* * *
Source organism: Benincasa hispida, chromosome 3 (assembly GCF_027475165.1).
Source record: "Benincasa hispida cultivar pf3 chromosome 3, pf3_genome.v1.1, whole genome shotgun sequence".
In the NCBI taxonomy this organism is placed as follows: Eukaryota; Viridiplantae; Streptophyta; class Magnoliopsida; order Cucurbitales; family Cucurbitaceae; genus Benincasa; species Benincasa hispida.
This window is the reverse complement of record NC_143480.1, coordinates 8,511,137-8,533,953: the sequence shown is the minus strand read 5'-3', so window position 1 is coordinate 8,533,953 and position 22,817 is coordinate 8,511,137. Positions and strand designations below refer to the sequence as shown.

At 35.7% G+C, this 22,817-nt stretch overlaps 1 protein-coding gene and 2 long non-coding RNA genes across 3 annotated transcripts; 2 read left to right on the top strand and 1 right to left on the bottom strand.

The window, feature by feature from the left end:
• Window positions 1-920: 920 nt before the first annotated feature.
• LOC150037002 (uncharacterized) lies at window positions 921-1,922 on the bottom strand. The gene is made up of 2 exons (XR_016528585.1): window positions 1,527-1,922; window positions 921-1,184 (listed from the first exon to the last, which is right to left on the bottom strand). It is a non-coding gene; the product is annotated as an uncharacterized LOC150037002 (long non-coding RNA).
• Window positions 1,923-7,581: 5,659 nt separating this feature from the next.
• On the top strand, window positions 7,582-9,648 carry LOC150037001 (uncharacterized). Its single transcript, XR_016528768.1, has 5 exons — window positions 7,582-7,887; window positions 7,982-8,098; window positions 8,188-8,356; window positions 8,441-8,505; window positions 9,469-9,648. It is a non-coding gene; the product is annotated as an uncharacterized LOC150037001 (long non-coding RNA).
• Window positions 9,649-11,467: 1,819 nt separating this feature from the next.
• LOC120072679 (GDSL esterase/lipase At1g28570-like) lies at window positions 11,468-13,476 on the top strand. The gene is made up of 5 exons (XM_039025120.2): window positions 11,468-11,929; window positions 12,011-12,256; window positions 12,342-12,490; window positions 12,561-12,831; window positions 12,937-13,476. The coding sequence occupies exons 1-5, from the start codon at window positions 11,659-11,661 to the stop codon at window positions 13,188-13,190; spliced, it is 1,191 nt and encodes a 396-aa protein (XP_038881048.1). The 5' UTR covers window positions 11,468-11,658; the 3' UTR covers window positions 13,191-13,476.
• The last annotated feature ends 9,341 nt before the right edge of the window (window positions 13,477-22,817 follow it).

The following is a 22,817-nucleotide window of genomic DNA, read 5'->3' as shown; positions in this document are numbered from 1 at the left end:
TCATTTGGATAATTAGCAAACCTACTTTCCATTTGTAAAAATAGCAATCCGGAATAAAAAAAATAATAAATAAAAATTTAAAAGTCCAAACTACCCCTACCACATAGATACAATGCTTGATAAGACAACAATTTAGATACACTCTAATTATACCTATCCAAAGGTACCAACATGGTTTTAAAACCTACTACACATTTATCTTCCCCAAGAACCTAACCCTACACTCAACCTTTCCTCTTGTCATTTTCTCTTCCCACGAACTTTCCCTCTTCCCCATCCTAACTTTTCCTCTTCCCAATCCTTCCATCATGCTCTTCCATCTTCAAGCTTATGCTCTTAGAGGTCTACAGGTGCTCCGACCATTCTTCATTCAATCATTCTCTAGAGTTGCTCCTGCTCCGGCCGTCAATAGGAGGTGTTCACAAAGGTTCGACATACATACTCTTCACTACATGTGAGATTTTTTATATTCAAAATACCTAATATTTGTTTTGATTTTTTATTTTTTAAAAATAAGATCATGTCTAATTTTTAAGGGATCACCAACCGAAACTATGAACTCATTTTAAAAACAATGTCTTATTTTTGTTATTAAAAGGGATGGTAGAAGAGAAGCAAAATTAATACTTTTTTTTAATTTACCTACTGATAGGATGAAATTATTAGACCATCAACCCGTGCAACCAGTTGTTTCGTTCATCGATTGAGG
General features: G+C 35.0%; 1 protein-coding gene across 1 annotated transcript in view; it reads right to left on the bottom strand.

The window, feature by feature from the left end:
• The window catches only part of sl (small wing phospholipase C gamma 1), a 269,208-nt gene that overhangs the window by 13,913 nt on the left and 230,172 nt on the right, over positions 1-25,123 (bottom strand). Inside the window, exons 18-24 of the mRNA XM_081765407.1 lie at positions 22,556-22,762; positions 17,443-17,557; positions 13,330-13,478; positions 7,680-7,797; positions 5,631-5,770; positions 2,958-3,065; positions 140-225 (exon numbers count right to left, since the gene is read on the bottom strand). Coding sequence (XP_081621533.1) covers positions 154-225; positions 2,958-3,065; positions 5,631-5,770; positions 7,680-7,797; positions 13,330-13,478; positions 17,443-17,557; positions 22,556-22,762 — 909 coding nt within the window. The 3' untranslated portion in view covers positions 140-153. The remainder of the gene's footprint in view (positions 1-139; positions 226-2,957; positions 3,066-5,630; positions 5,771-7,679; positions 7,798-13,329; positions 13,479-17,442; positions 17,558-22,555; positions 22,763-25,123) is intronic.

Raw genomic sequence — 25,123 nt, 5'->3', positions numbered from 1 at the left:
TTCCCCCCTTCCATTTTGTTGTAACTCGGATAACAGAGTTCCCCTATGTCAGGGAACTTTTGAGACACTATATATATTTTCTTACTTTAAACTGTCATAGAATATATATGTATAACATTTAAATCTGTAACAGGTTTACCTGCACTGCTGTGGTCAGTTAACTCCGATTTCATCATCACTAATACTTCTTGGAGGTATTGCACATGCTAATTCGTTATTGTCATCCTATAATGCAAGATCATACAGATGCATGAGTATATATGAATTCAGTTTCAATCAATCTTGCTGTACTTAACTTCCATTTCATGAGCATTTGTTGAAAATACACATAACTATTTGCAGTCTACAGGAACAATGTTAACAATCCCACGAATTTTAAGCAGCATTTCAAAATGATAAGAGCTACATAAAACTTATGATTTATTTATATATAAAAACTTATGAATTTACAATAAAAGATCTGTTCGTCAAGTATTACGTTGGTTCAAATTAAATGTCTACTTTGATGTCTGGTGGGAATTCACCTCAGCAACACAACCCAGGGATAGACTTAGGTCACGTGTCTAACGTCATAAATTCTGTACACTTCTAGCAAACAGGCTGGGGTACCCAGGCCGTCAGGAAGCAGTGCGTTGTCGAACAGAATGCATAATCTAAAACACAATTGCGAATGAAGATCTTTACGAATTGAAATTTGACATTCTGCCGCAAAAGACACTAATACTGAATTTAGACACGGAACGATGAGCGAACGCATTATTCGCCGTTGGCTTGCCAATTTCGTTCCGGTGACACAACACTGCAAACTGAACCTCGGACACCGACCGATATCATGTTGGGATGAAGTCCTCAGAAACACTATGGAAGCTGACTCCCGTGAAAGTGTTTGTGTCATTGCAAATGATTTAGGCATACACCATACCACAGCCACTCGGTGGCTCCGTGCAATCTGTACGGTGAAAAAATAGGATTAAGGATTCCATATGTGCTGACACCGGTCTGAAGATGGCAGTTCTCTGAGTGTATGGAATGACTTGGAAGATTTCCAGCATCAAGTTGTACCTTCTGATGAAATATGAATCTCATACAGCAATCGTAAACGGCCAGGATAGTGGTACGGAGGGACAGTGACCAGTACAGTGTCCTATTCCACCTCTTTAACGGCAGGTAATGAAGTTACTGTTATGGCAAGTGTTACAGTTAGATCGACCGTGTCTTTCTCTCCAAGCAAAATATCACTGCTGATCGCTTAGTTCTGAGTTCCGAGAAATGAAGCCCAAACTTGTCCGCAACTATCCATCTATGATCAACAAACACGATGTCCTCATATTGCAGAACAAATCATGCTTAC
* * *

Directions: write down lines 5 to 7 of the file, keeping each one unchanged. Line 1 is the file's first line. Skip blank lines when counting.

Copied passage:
At 35.7% G+C, this 22,817-nt stretch overlaps 1 protein-coding gene and 2 long non-coding RNA genes across 3 annotated transcripts; 2 read left to right on the top strand and 1 right to left on the bottom strand.

The window, feature by feature from the left end:
• Window positions 1-920: 920 nt before the first annotated feature.